Ron Paul and Neil Cavuto discuss Ben Bernanke, the Federal Reserve and inflation

Channel: Fox Business
Date: 7/21/2009


Neil Cavuto: Ben Bernanke is back up on Capitol Hill. Ron Paul is wondering why the Capitol even bothers because if the Texas congressman and former presidential candidate had things his way, there wouldn’t even be a Federal Reserve, a point he underscored in sometimes testy exchanges with Bernanke today over its often secretive efforts to fix the country’s financial system.

Ron Paul: So it seems to me that you’re in the midst of massive inflation, but I guess you have a different definition. When you double the money supply, that’s not inflation itself? Or are you looking at only prices.

Ben Bernanke: May I respond?

Barney Frank: Briefly.

Ben Bernanke: Inflation is the change in the price of the consumer price level, which is very stable right now and the various measure of money, as you know, in the broad measures of money, the measures that cut the measures of money in circulation like M1 and M2 are not growing quickly.

Neil Cavuto: So Congressman, he more or less said your inflation concern was misplaced. What do you make of that?

Ron Paul: Yeah, yeah, that’s what he said. But when it comes, people will realize they should have been more concerned. Just like he was totally unconcerned about the crisis building. Remember the many years and months before the crisis hit, he reassured everybody that there were no problems. So I don’t know why we should be reassured by him now saying, “Don’t worry about inflation.”

But I was trying to make the point that the definitions are different. If you increase the supply of money, that is inflation. It causes harm, even if you don’t have your rise in prices yet. But we do have rising prices in medical care, as your previous speaker just said, there is a lot of inflation out there.

Neil Cavuto: And you’ve been arguing that a lot of this federal printing of money led by the Fed and all these rescues and bailouts where we are pulling money out of our you know what, I mean, that’s going to be eventually inflationary. Now, you, to be fair to you, you’ve been saying this long before even our economists started picking up on this. What is your worry now? How pronounced is this threat? How soon is this threat?

Ron Paul: Well, I don’t think you can predict, that’s one thing, Austrian economics teaches you that you can predict trends, but not timing and yet, it will come because the money supply has been increased. There will a…

Neil Cavuto: He said he’s going to be ready for that, Congressman, and that the Fed is already ready to act when it happens.

Ron Paul: Yeah, sure.

Neil Cavuto: But you argue once you see it, it’s too late to address it.

Ron Paul: Yeah, he also said that he will never monetize the debt. Well, he has no choice. If he doesn’t monetize the debt, interest rates are going to skyrocket and that he doesn’t want and the financial markets don’t want that. So he would be fired rather quickly by the president if he allowed, if he said, if he lived up to saying, “I’m not going to monetize any debt.”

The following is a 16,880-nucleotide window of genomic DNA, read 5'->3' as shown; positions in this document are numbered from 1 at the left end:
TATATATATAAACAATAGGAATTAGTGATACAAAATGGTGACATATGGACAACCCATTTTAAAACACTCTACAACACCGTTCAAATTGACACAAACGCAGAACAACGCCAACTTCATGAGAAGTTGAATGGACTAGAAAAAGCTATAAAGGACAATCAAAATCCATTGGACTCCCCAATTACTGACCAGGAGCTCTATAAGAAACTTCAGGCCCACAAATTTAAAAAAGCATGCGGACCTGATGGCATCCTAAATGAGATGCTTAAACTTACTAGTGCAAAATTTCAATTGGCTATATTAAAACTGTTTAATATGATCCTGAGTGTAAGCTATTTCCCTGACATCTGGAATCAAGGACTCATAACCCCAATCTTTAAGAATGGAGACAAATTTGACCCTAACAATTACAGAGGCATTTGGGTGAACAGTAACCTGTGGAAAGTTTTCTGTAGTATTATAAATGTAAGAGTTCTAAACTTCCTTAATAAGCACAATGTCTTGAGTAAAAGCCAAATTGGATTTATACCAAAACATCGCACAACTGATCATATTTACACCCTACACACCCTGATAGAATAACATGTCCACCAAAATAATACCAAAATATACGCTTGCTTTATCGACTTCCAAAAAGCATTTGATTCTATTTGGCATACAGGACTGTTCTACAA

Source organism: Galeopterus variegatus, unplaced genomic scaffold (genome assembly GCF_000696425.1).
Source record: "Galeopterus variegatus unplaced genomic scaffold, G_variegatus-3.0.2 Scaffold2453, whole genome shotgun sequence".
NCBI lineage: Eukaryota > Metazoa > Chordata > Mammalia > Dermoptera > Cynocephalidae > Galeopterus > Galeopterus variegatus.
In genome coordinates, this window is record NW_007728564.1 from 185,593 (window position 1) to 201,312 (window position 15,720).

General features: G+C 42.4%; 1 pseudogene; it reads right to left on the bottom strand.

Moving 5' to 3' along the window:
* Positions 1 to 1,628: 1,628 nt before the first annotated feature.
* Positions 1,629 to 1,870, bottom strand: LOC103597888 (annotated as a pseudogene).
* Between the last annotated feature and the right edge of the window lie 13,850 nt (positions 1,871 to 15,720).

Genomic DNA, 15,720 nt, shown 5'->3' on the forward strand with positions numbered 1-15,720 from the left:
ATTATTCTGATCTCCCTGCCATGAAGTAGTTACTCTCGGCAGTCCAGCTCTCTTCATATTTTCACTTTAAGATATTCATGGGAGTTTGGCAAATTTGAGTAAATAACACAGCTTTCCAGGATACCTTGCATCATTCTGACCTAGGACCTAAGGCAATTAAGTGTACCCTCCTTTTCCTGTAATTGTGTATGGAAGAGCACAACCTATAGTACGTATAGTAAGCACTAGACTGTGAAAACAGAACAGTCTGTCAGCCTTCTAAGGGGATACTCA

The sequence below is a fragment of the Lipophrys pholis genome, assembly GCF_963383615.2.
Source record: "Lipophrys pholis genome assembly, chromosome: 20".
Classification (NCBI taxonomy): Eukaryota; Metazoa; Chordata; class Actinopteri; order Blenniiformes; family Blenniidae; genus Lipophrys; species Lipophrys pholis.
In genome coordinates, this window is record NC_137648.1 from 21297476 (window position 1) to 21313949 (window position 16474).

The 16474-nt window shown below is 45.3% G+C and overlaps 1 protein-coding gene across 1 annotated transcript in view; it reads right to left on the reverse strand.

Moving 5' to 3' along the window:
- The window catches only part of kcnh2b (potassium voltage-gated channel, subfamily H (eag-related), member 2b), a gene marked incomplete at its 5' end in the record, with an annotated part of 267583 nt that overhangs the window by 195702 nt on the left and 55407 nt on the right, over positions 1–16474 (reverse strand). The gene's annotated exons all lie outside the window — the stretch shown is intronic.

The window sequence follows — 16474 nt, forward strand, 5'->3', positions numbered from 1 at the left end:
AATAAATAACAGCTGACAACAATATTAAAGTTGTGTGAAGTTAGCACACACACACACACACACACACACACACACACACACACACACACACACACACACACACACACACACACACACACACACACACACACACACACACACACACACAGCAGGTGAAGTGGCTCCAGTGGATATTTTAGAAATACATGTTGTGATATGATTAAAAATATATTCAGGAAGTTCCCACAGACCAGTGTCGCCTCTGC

Neil Cavuto: Well, by the way, do you think he is going to be reappointed by the president?

Ron Paul: Probably. But, you know, I don’t worry too much about that because I don’t blame him for creating this tremendous mess. He’s not doing much to help us, but he didn’t create the huge bubble. So about putting another manager in, it’s who… you’re asking about who should be the central economic planner through monetary policy and I don’t think there’s anybody in the world smart enough to do it because the system is deeply flawed. So whether he’s reappointed or not doesn’t matter, but my guess is that he probably will get reappointed.

Neil Cavuto: Let me ask you, Congressman. We have seen, certainly in the markets and in some of the economic numbers and certainly in most of the corporate earnings we’ve been getting thus far for the second quarter, some surprisingly good news. In fact, a number of companies are saying that they see light at the end of the proverbial tunnel. Things are looking up. I don’t know all these people buying Apple products, but they must be millionaires because the company is on fire. So my point is, is the economy or the markets or these companies are telling us something that, your concern notwithstanding, things are looking up?

Ron Paul: I guess, temporarily they could. They’re looking up at Goldman Sachs, that’s for sure. But if you look at the unemployment rate and I mentioned this today, that if you look at the private statistics and add up all those people who’ve given up looking for jobs, the numbers are closer to 20 percent. They’re not feeling very good about what’s happening. More people now are storing…

Neil Cavuto: So you’re not buying it. And the bottom line is you’re not buying this.

Ron Paul: No. No.

Neil Cavuto: So if you’re right and I’m not jumping to the false conclusions that you might be making, but slow down with inflation is stagflation. Do you see that where we are heading?

Ron Paul: Yeah, yeah, that’s what we’re going to have and as far as the economy is concerned, I think most people now are starting to recognize that the correction hasn’t really taken place, especially now they’re talking about the commercial properties. Nobody is denying that there are some problems out there.

So if there’s a little blip in the economy after doubling the money supply and bailing out everybody and they come up with a few favorable statistics, if that makes everybody feel good, fine. But I wish it were better than I think it is.

Neil Cavuto: All right. Congressman, it’s always good seeing you. Be well.

Ron Paul: Thank you.